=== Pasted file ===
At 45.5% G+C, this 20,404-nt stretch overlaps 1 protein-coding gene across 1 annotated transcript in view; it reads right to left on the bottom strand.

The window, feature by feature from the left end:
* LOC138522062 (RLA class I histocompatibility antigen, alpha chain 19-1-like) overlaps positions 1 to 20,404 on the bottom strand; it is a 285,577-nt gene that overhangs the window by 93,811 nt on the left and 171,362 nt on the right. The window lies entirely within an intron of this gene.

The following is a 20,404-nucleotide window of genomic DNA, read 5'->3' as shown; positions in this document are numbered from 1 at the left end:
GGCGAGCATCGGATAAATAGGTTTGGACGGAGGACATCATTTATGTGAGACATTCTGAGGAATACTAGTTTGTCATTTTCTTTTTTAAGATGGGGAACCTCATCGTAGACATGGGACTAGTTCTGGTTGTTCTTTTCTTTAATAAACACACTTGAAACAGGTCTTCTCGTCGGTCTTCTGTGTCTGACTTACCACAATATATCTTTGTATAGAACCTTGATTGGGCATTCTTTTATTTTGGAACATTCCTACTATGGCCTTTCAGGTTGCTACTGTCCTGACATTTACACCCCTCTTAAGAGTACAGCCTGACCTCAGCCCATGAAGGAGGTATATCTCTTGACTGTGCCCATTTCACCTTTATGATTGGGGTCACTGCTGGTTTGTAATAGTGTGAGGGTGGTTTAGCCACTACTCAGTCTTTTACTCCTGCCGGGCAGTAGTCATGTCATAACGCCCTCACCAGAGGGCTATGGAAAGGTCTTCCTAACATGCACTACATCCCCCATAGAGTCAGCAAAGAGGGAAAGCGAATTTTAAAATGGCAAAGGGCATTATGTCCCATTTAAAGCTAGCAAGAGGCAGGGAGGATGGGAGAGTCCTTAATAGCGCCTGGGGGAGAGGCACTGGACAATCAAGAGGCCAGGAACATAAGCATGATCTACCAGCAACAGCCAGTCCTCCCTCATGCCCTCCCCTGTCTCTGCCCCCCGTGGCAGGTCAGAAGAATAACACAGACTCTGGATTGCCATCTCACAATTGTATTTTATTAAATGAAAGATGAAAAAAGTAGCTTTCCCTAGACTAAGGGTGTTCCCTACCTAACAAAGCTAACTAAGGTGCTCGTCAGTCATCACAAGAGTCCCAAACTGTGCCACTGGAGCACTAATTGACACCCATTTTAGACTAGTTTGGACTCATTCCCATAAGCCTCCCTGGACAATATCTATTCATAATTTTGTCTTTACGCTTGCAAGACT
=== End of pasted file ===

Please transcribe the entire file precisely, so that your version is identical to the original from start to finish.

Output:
At 45.5% G+C, this 20,404-nt stretch overlaps 1 protein-coding gene across 1 annotated transcript in view; it reads right to left on the bottom strand.

The window, feature by feature from the left end:
* LOC138522062 (RLA class I histocompatibility antigen, alpha chain 19-1-like) overlaps positions 1 to 20,404 on the bottom strand; it is a 285,577-nt gene that overhangs the window by 93,811 nt on the left and 171,362 nt on the right. The window lies entirely within an intron of this gene.

The following is a 20,404-nucleotide window of genomic DNA, read 5'->3' as shown; positions in this document are numbered from 1 at the left end:
GGCGAGCATCGGATAAATAGGTTTGGACGGAGGACATCATTTATGTGAGACATTCTGAGGAATACTAGTTTGTCATTTTCTTTTTTAAGATGGGGAACCTCATCGTAGACATGGGACTAGTTCTGGTTGTTCTTTTCTTTAATAAACACACTTGAAACAGGTCTTCTCGTCGGTCTTCTGTGTCTGACTTACCACAATATATCTTTGTATAGAACCTTGATTGGGCATTCTTTTATTTTGGAACATTCCTACTATGGCCTTTCAGGTTGCTACTGTCCTGACATTTACACCCCTCTTAAGAGTACAGCCTGACCTCAGCCCATGAAGGAGGTATATCTCTTGACTGTGCCCATTTCACCTTTATGATTGGGGTCACTGCTGGTTTGTAATAGTGTGAGGGTGGTTTAGCCACTACTCAGTCTTTTACTCCTGCCGGGCAGTAGTCATGTCATAACGCCCTCACCAGAGGGCTATGGAAAGGTCTTCCTAACATGCACTACATCCCCCATAGAGTCAGCAAAGAGGGAAAGCGAATTTTAAAATGGCAAAGGGCATTATGTCCCATTTAAAGCTAGCAAGAGGCAGGGAGGATGGGAGAGTCCTTAATAGCGCCTGGGGGAGAGGCACTGGACAATCAAGAGGCCAGGAACATAAGCATGATCTACCAGCAACAGCCAGTCCTCCCTCATGCCCTCCCCTGTCTCTGCCCCCCGTGGCAGGTCAGAAGAATAACACAGACTCTGGATTGCCATCTCACAATTGTATTTTATTAAATGAAAGATGAAAAAAGTAGCTTTCCCTAGACTAAGGGTGTTCCCTACCTAACAAAGCTAACTAAGGTGCTCGTCAGTCATCACAAGAGTCCCAAACTGTGCCACTGGAGCACTAATTGACACCCATTTTAGACTAGTTTGGACTCATTCCCATAAGCCTCCCTGGACAATATCTATTCATAATTTTGTCTTTACGCTTGCAAGACT